blog If you’ve been following the statements of Communications Minister Malcolm Turnbull and NBN Co executive chairman Ziggy Switkowski, you would think Telstra wouldn’t have a problem with selling both its copper and HFC networks to NBN Co so the Coalition’s much-hyped ‘Multi-Technology Mix’ rollout approach can go ahead. “I think the outcome of these negotiations should lead to a situation where the copper network, the ownership, is transferred into the NBN; the ownership of the HFC network is transferred into NBN,” Switkowski said in early April. However, as it turns out, Telstra has other ideas. The Australian newspaper reported last week (we recommend you click here for the full article):
“Telstra boss David Thodey has revealed the telco giant wants to retain control of either its copper or cable network as part of its reworked $11 billion deal with NBN Co …”
Wow. This kind of throws a massive spanner in the works for the Coalition’s MTM mix option for NBN Co’s rollout. If Telstra winds up continuing to own either of its major fixed-line networks, this could cause significant headaches for NBN Co down the track if it gets into significant contract disputes with the big T, as well as during NBN Co’s eventual privatisation, because NBN Co will always remain heavily dependent upon Telstra for access to its basic infrastructure.
Globally, the model which the Coalition is proposing with its MTM mix approach is very unique commercially. Nowhere else has the Government attempted to buy back the incumbent telco’s copper network after privatising in the first place. And nowhere else globally has the government also sought to buy not one, but two HFC cable networks owned by other telcos.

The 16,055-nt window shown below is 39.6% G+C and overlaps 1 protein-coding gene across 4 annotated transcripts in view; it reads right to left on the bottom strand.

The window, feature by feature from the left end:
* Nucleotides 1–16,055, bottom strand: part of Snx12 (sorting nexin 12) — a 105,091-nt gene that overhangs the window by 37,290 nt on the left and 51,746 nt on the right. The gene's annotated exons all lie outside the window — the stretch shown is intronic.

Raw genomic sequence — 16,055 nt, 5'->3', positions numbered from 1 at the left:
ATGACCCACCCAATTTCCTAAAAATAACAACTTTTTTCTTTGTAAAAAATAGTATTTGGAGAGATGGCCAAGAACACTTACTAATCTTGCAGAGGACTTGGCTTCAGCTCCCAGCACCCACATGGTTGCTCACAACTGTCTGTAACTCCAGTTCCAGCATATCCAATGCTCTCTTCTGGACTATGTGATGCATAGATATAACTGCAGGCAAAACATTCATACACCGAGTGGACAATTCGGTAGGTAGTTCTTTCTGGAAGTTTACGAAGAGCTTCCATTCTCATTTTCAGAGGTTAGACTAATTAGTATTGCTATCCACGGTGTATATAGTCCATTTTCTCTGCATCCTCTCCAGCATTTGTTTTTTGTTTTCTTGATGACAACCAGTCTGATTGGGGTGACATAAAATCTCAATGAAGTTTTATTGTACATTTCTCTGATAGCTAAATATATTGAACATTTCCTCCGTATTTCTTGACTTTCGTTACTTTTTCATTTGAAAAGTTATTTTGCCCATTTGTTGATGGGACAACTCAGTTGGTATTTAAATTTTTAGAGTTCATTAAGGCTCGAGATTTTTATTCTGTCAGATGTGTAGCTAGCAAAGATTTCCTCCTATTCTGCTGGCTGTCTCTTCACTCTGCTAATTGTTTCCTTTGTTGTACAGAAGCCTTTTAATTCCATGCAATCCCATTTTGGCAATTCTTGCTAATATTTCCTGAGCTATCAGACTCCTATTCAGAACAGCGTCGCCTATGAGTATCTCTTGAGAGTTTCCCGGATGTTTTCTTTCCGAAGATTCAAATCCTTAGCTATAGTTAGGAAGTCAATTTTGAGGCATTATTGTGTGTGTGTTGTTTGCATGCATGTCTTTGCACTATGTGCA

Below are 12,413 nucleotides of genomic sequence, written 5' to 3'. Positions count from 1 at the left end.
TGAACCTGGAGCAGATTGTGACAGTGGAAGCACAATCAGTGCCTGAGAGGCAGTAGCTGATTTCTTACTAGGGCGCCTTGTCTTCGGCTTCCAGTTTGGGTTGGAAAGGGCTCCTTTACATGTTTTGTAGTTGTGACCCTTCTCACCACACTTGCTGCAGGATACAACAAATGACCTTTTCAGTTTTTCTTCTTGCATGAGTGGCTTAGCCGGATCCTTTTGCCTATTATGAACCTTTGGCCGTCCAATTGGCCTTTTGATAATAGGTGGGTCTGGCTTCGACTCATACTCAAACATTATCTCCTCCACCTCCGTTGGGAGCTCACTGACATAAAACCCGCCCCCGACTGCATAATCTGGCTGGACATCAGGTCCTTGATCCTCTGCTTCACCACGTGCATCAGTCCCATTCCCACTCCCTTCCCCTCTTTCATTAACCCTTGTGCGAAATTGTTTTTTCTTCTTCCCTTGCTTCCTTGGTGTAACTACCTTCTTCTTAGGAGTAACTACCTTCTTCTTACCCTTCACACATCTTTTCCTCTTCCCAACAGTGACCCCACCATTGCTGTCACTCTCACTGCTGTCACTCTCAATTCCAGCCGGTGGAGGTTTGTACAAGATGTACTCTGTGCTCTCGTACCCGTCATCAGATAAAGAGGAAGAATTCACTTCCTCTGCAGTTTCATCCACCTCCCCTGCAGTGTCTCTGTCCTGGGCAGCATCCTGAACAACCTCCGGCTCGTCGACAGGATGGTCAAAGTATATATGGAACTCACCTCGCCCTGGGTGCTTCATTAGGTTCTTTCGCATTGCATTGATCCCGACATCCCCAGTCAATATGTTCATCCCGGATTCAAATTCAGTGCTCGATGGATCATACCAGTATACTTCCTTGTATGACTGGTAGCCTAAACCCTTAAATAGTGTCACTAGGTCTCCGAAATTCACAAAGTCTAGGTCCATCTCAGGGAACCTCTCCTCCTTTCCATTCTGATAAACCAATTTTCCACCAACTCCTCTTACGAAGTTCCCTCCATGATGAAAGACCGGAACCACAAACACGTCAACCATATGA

What we’re seeing here with Telstra during the negotiation process over access to the telco’s networks is Telstra leveraging its position of strength over the Government to get the best possible result from the negotiations. Under Labor, the Government had Telstra up against a wall, because it fundamentally did not need Telstra’s assistance to build its NBN fibre infrastructure. It had the advantage. Under the Coalition, Telstra has the advantage — because the MTM mix approach cannot be delivered without Telstra’s active assistance. And Telstra is leveraging that situation to the absolute hilt.
Image credit: Telstra